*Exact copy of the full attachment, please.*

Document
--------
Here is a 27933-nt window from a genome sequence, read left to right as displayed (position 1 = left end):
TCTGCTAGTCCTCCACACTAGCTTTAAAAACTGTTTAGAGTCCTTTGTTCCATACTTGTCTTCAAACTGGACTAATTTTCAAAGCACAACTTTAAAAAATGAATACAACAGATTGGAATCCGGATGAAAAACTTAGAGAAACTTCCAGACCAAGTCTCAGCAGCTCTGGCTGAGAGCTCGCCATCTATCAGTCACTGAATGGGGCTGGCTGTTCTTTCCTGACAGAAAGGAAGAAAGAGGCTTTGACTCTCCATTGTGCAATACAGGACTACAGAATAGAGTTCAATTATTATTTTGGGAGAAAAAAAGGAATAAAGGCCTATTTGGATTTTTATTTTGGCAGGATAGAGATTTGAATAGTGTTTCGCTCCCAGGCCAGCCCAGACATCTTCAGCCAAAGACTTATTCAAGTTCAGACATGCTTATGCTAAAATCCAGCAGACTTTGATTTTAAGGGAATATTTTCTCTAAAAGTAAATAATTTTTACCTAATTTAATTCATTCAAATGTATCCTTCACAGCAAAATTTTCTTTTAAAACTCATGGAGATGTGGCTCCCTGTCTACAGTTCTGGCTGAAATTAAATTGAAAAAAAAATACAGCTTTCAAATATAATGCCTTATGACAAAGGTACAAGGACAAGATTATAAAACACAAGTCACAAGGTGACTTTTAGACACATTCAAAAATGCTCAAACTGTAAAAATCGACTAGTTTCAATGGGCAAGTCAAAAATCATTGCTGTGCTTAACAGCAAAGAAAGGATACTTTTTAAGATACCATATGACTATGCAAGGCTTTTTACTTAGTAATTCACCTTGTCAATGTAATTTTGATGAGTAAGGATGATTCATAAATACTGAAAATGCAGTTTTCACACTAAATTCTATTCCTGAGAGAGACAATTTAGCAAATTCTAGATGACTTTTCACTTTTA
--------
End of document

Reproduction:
Here is a 27933-nt window from a genome sequence, read left to right as displayed (position 1 = left end):
TCTGCTAGTCCTCCACACTAGCTTTAAAAACTGTTTAGAGTCCTTTGTTCCATACTTGTCTTCAAACTGGACTAATTTTCAAAGCACAACTTTAAAAAATGAATACAACAGATTGGAATCCGGATGAAAAACTTAGAGAAACTTCCAGACCAAGTCTCAGCAGCTCTGGCTGAGAGCTCGCCATCTATCAGTCACTGAATGGGGCTGGCTGTTCTTTCCTGACAGAAAGGAAGAAAGAGGCTTTGACTCTCCATTGTGCAATACAGGACTACAGAATAGAGTTCAATTATTATTTTGGGAGAAAAAAAGGAATAAAGGCCTATTTGGATTTTTATTTTGGCAGGATAGAGATTTGAATAGTGTTTCGCTCCCAGGCCAGCCCAGACATCTTCAGCCAAAGACTTATTCAAGTTCAGACATGCTTATGCTAAAATCCAGCAGACTTTGATTTTAAGGGAATATTTTCTCTAAAAGTAAATAATTTTTACCTAATTTAATTCATTCAAATGTATCCTTCACAGCAAAATTTTCTTTTAAAACTCATGGAGATGTGGCTCCCTGTCTACAGTTCTGGCTGAAATTAAATTGAAAAAAAAATACAGCTTTCAAATATAATGCCTTATGACAAAGGTACAAGGACAAGATTATAAAACACAAGTCACAAGGTGACTTTTAGACACATTCAAAAATGCTCAAACTGTAAAAATCGACTAGTTTCAATGGGCAAGTCAAAAATCATTGCTGTGCTTAACAGCAAAGAAAGGATACTTTTTAAGATACCATATGACTATGCAAGGCTTTTTACTTAGTAATTCACCTTGTCAATGTAATTTTGATGAGTAAGGATGATTCATAAATACTGAAAATGCAGTTTTCACACTAAATTCTATTCCTGAGAGAGACAATTTAGCAAATTCTAGATGACTTTTCACTTTTA